He was talking to the lake as he reeled in another lead laden fish. ‘Can’t you see that the  Malays are being manipulated by the Chinese to rally against the government.’ He was speaking to me now.  ‘But even most of them don’t  know what they  really are rallying against.’

‘But the Chinese do,’ I said. I even raised my eyebrows for effect.

The government recently back flipped on a new bill to bring in one million Bangladeshis  foreign workers into the country  after the usually subdued  Malays voiced their outrage to it.

Raj says it was a turning point when the Malays decided to stop being passive. ‘The country is flooded with illegal migrant workers already. As it is now, it’s  hard enough for us to get jobs.’

He said Najib’s  government was expecting a windfall of new votes and an increase in the Haj quota to Mecca  if the bill was pushed through.’The Chinese would have gained from it too,’ he said. ‘They won’t employ Malays or Indians, typically arguing that we are lazy. And having  fresh batch of Bangladeshis to work into the ground for peanuts was something they were very much looking forward too.’

Did you notice how the Bersih  movement didn’t voice disagreement to more foreign workers?

He scratched his head. ‘It’s  pretty fucking obvious, isn’t it?

It must be for an insider, I said.

Raj reckons  the Chinese ‘Yellow’ movement is being used  to discredited Najib  abroad and at home. ‘And  it’s an opening salvo for the  government to fund their own ‘Red’ movement.’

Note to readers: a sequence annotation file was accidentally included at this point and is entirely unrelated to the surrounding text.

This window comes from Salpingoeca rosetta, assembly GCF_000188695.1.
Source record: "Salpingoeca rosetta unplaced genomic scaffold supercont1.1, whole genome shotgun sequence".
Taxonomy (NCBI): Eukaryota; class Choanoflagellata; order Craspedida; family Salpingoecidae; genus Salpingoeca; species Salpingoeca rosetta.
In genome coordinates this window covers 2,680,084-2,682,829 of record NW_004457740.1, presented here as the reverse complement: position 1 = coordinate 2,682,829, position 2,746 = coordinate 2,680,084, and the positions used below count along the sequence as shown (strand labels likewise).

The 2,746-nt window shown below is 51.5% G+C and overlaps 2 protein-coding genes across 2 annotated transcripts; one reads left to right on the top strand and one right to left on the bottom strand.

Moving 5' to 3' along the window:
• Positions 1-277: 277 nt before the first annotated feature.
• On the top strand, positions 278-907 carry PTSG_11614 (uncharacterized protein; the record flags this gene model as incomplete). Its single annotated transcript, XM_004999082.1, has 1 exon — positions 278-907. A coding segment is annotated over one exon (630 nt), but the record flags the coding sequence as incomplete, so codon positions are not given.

Racial riots?

‘Do your remember  it?’  he asked. ‘It was  1969. The ‘Bersih 4.0′ have set back the Chinese thirty years. All the good will of  racial harmony has been blown  to pieces by a few rich selfish Chinese with their own agenda. The Chinese are playing a very dangerous card.’

‘You really need to think this one through,’ says Raj to Abdul who  isn’t catching any fish now. ‘If the Chinese hate Najib, there must be a very good reason for it. Once they get their puppet in, you’ll be worse off.’

‘Manipulating swines,’ I cuss under my breath, as Abdul casts his line yet again. Nothing’s biting.

I look around the lake. Abdul is  nowhere in sight. A few Malays are flying kites.  Maybe he was getting bored with the seditious Sikh  He’s vanished, just like the ‘Bersih 4.0’ movement.

‘He’s probably returned home,’ says Raj. ‘He is squatting in one of the run down heritage buildings.’

He has fallen on hard times.

‘What will the Chinese do next I?’ I  ask Raj.

‘They will back Mahathir to form his own party and discredit Najib’s government. They’re banking on lots of defections from the ruling party. Only way to save their hide from jail is to join the opposition.’

‘Then once they get in power, the Chinese will demand the whole cabinet jailed,’  I said.

‘Yes, and then they’ll get on with their dirty work of making money.’

What’s next?

‘Sedition, sedition. That law has just been passed.’

And what about that  mysterious $700 million donation from the Middle East?

‘The Singaporeans froze most of it,’ says Raj, who seems to be on the pulse of the ‘rumor-monger’ machine. ‘It’s their money now. Najib couldn’t touch it even he wanted to. But I’m sure the next Prime Minister, friendly to Singapore, will have access to it. ‘

Are you talking about the ex- Prime Minister?

‘You join the dots.’

The rain comes  on hard and strong again.  I can smell  and see shades of rebellion,  lead and cyanide from another age.  A dark fog rises from the depths of the lake.

 Raj is long gone. Starting his own rebellion with Abdul, no doubt.